|Fred Harl and Carmelo Turdo|
The aircraft, a P-51C Mustang, was used as a trainer towards the end of World War II (most P-51C models were replaced in combat theaters with the P-51D model), put on static display, and later received by the Commemorative Air Force in the 1980s. It was restored to flying status representing the history of the Tuskegeee Airmen in 2001 by the volunteers of the "Red Tail Project" led by Don Hinz. The aircraft toured the nation for three years until it was involved in an accident that killed pilot Don Hinz. The Mustang was again restored and is a regular performer at EAA AirVenture Oshkosh.
While the P-51C Tuskegee Airmen was on display in Boeing Plaza, an actual Tuskegee Airman, Colonel Charles McGee, was interviewed in front of the representative Mustang fighter. A crowd gathered to hear what Colonel McGee had to say about his service in the then segregated U.S. Army Air Forces during World War II and later in the U.S. Air Force. Colonel McGee graduated from flight school in June of 1943 and flew 136 combat missions in fighters in about eleven months. He flew another 100 combat mission in Korea, and served in various command positions. He flew an additional 173 combat missions in RF-4C Phantoms in Vietnam, and returned home to command the 1840th Air Base Wing at Richards-Gebaur AFB before his retirement in 1973. Colonel McGee has been instrumental in the development of the Tuskegee Airmen Association, and is a member of the National Aviation Hall of Fame.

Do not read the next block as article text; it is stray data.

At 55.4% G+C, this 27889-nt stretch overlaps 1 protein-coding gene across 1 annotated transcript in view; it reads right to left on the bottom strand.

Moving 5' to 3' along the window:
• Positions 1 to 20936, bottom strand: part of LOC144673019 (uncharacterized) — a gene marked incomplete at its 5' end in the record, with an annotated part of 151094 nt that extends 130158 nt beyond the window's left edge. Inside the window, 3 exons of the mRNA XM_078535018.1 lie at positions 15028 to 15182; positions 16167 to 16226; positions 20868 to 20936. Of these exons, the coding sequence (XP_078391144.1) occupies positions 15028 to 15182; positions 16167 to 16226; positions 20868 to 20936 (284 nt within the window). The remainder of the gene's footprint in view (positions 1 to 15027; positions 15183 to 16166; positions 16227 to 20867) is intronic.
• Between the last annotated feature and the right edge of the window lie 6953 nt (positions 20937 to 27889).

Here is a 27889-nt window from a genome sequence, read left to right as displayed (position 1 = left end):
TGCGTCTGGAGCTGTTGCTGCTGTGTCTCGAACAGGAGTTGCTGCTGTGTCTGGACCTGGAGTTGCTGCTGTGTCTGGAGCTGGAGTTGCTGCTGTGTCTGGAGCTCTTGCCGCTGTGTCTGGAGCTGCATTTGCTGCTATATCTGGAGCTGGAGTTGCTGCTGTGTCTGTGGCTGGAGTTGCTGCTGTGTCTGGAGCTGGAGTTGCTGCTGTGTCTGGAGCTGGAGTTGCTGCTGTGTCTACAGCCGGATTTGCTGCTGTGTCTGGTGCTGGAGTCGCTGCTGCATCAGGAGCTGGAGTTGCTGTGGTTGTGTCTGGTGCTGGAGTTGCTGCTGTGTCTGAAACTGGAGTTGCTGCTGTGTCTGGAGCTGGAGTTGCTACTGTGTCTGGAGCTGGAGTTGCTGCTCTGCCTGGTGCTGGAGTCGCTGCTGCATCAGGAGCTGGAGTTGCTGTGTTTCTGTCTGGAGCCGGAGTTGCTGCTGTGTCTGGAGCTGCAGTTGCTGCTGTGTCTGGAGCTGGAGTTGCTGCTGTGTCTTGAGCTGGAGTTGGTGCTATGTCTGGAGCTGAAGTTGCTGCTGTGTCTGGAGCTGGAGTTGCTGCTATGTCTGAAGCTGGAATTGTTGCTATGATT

When Colonel McGee was asked which of his many awards he thought was the most important, his response was more practical. "The key is what you have accomplished. It is nice to have an award, but the fact is that I did something, with others, that helped change attitudes in the country. It took our Air Force to realize that they needed to use people based on training and experience, not their happenstance of birth...The Air Force led the way." The U.S. Air Force Drill Team, performing nearby, joined Colonel McGee for a group photo.
Thank you, Colonel McGee, and the Red Tail Squadron for preserving the legacy of the Tuskegee Airmen for another generation!